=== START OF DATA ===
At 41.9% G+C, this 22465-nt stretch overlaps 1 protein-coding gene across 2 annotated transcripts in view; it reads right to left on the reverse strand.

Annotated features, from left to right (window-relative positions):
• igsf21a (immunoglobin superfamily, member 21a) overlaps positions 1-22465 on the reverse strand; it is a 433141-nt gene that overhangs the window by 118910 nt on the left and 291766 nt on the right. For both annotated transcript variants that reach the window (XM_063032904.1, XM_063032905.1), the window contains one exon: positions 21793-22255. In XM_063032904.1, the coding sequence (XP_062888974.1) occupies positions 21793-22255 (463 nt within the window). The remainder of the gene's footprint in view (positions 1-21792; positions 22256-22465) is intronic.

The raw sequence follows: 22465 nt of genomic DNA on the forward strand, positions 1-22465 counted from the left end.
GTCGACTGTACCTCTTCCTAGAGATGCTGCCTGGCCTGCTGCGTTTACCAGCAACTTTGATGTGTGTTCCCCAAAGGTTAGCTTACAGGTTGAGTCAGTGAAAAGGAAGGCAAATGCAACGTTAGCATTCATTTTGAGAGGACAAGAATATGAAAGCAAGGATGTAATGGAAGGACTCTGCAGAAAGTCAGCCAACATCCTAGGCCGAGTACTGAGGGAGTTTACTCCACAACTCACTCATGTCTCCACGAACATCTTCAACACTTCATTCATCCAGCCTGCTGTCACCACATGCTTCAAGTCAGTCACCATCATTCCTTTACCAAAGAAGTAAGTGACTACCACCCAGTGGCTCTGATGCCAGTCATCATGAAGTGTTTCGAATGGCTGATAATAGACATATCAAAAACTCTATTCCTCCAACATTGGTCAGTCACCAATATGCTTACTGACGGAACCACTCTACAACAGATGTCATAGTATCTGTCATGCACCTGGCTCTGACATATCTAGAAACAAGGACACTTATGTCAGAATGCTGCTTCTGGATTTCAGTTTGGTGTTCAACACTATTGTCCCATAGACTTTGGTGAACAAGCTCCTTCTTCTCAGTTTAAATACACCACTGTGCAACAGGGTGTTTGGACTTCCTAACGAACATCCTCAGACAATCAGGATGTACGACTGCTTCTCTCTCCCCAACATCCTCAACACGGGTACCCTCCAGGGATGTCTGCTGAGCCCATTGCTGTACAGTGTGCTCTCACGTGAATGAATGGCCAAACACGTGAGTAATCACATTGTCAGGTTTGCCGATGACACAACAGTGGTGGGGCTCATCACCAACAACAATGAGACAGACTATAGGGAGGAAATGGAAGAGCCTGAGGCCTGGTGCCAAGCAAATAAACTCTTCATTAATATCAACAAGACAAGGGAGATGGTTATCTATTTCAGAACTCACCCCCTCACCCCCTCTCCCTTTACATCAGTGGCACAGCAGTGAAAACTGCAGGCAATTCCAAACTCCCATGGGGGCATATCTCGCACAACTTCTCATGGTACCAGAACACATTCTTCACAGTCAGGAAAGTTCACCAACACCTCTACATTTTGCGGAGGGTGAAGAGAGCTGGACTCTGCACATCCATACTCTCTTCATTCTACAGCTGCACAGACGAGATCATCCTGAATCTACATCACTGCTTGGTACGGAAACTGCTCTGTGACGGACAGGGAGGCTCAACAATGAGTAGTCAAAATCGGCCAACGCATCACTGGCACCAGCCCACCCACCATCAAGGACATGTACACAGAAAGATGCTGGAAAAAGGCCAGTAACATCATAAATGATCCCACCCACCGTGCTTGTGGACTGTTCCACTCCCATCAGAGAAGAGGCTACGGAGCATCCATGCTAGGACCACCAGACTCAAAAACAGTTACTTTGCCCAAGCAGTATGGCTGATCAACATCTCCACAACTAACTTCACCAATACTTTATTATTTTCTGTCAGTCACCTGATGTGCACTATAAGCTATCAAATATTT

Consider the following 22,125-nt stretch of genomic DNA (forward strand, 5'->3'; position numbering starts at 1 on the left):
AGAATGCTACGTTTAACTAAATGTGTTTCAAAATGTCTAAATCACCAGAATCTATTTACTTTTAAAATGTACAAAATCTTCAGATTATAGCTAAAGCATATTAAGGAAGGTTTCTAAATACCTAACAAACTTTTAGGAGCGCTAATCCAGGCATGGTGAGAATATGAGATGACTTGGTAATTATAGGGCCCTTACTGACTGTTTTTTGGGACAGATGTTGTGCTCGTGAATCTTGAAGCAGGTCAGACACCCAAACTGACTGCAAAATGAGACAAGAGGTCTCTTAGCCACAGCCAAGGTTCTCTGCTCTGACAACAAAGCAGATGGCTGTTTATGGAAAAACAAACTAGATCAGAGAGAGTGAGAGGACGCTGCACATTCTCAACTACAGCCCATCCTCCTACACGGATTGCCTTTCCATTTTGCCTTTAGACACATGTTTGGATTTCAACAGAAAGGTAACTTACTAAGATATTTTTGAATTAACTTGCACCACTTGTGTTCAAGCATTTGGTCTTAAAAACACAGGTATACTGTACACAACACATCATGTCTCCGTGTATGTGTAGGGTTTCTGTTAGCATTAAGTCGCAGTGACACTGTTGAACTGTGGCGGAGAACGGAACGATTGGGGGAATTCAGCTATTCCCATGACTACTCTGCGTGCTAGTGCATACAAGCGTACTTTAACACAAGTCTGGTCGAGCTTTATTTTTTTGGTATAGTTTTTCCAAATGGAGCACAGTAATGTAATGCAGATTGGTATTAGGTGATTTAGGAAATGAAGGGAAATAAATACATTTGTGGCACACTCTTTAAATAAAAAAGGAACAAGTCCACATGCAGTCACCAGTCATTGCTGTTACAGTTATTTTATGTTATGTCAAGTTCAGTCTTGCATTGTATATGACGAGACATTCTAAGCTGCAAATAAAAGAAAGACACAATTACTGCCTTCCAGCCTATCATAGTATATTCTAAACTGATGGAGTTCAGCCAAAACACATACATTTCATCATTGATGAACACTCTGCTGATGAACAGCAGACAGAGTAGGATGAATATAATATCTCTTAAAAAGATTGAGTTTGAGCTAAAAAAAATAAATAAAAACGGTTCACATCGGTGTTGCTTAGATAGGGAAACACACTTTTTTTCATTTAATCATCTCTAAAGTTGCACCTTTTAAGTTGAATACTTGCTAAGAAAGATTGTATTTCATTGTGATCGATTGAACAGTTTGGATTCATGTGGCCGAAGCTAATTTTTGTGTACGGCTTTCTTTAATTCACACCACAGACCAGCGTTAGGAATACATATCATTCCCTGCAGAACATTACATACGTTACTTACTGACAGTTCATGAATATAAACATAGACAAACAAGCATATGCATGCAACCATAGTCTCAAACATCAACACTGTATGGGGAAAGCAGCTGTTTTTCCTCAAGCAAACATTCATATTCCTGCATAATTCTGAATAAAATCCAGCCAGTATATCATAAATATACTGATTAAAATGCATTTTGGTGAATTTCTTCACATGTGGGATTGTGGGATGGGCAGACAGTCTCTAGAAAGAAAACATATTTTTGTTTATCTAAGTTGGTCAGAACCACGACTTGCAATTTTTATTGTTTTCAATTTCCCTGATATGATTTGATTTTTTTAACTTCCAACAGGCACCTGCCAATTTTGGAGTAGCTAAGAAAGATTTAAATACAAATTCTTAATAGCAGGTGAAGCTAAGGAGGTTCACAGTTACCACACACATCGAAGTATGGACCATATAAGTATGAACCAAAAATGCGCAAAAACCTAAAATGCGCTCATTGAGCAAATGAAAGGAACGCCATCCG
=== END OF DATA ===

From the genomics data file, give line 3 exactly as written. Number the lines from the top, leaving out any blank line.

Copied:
• igsf21a (immunoglobin superfamily, member 21a) overlaps positions 1-22465 on the reverse strand; it is a 433141-nt gene that overhangs the window by 118910 nt on the left and 291766 nt on the right. For both annotated transcript variants that reach the window (XM_063032904.1, XM_063032905.1), the window contains one exon: positions 21793-22255. In XM_063032904.1, the coding sequence (XP_062888974.1) occupies positions 21793-22255 (463 nt within the window). The remainder of the gene's footprint in view (positions 1-21792; positions 22256-22465) is intronic.